Rubio’s entire time questioning Tillerson focused on Russia. He began by questioning Tillerson about the reports that Russia ran a broad hacking campaign and then leaked the gleaned information to harm Democrat Hillary Clinton‘s candidacy and to forward Trump’s. When Tillerson first demurred about whether he believed Putin was directly involved, Rubio pressed, pointing out that the Exxon-Mobile CEO’s long, personal relationship with Russia and direct dealing with Putin, and demanding to know if  he had an opinion that Putin most likely would have been involved.

“I think that’s a fair assumption,” Tillerson finally responded.

Next, Rubio turned to a bill that he and a bipartisan coalition of senators rolled out Monday, which would impose a variety of sanctions on Russia for the  election campaign hacking, and for other Russian international aggressions in Ukraine, Syria and elsewhere. Would Tillerson advise the president to sign it?

Tillerson declined to say, noting he would need to know all the facts.

Rubio grew frustrated. He pressed if Tillerson would support sanctions against any country involved in cyber attacks on the United States.

Again, Tillerson said he would need more information, and that the full circumstances would have to be considered.

When Tillerson mentioned trade considerations, Rubio responded, “What’s troubling about your answer is the implication that if there is a country that we’re trying to improve relations with or have significant economic ties with, you may advise the president not to impose sanctions on that country or individuals in that country, out of concern that it may damage our relations with them, on a cyber attack, which is a direct attack on our electoral process.”

Rubio asked Tillerson if he would advise Trump to appeal Obama’s executive orders to sanction Russia over the cyber attacks. Tillerson said he would have to look at it and consult with others in the administration. Ultimately, Rubio got him to say he would not automatically support such sanctions against Russia.

Then came the show-stopper.

“Is Vladimir Putin a war criminal?” Rubio asked.

“I would not use that term,” was Tillerson’s first response.

Rubio then went on a roll, describing reports of the Russian military targeting civilians in Syria, killing thousands, and in Chechnya, killing hundreds of thousands. Tillerson said he would want to have more information. Agitated, Rubio, interrupted him saying, “Mr. Tillerson, what has happened in Aleppo is in the public domain. The videos and the pictures are there.” But Tillerson persisted, saying he would want full classified briefings before advising the president.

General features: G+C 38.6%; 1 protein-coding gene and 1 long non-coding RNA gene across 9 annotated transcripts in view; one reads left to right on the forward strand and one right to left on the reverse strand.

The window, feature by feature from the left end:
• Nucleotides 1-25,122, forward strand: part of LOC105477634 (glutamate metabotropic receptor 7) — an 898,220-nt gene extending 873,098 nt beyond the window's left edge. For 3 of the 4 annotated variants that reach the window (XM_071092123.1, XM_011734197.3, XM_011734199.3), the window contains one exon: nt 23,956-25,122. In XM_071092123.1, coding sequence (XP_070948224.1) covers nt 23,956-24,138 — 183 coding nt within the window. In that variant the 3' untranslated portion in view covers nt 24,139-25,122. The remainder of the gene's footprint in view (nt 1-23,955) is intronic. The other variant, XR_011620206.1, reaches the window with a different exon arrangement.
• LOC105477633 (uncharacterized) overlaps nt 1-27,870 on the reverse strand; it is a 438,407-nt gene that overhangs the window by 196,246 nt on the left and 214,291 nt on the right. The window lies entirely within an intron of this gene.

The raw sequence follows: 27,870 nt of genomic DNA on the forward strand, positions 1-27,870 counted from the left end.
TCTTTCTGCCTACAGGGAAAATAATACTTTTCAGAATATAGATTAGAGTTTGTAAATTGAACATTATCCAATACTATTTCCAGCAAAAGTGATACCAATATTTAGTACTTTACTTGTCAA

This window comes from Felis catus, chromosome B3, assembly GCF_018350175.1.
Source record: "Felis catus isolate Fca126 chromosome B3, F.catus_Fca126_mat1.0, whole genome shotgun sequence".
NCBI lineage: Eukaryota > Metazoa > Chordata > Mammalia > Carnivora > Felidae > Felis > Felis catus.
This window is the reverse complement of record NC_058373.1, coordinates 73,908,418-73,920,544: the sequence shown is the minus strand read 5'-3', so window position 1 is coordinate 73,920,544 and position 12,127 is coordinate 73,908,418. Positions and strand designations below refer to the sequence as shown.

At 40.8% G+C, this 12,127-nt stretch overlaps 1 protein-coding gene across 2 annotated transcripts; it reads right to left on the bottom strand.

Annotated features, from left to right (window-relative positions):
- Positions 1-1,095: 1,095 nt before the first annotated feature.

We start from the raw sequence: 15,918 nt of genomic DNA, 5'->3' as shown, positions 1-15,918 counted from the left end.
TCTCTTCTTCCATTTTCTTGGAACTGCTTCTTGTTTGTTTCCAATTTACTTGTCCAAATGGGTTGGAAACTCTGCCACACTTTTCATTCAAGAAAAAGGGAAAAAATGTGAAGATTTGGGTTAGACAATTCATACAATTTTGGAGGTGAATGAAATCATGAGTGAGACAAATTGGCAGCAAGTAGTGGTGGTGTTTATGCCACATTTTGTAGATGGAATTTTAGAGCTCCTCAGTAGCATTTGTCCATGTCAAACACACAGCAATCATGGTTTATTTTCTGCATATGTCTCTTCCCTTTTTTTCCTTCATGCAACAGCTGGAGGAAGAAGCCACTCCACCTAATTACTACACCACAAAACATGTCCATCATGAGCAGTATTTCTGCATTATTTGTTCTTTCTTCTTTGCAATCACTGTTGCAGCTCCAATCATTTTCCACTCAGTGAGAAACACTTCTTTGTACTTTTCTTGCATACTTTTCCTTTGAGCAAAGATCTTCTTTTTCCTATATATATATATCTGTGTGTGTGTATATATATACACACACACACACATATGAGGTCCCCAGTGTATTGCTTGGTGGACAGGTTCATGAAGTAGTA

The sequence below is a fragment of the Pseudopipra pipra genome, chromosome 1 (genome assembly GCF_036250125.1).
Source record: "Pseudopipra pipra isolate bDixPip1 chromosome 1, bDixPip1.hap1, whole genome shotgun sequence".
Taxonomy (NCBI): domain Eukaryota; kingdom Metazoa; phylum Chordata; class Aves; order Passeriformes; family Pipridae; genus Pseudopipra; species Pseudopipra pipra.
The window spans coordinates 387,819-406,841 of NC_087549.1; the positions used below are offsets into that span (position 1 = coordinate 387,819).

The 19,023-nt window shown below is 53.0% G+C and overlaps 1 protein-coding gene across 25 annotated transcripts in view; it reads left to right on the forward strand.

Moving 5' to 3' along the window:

“There is so much out there, it should not be hard to say that Vladimir Putin’s military has conducted war crimes,” Rubio responded. “I find it discouraging, your inability to cite that.”

Finally, Rubio asked Tillerson about political prisoners in Russia, and the deaths and disappearances of political dissidents. “Do you believe that Vladimir Putin and his cronies are responsible for the murder of countless dissidents, journalists and political opponents?”

Again, Tillerson demurred.

“I look forward, if confirmed, to being fully informed. But I am not willing to make conclusions based only on information that is publicly available or publicly reported,” Tillerson said.


Blaise Ingoglia, Christian Ziegler introduce new plans as Florida GOP chair race approaches

As the race for Republican Party of Florida chair heads into its final days, Blaise Ingoglia and Christian Ziegler are proposing new plans to try to persuade fellow executive members to vote for them this Saturday.

Ziegler is the 34-year-old Sarasota County Committeeman challenging Ingoglia’s re-election bid. He introduced a new website called The GOPExchange, a place Ziegler says where County Republican Party leaders can securely browse and download previously developed resources and used by other county parties to help support their efforts to fundraise, communicate, get out the vote and promote elected officials after they’ve taken office.

Ziegler says if elected to lead the party, he’ll lead a team of individuals who can field custom design requests from counties and help execute these materials to fit their individual county best.

“The goal of this cost-cutting and time-saving resource isn’t just to help strengthen our county parties, but to also free up our County Party Leaders by taking them away from the computer and putting them in the most valuable place they can be — in their community,” he wrote in an email statement to committee members Tuesday.

Last week Ziegler announced that, as chair, he would institute the Florida GOP Republican Party Platform Educational Series” during its Quarterly Meetings to help educate and “give us the tools necessary to become experts on the official principles & policies of the Republican Party.”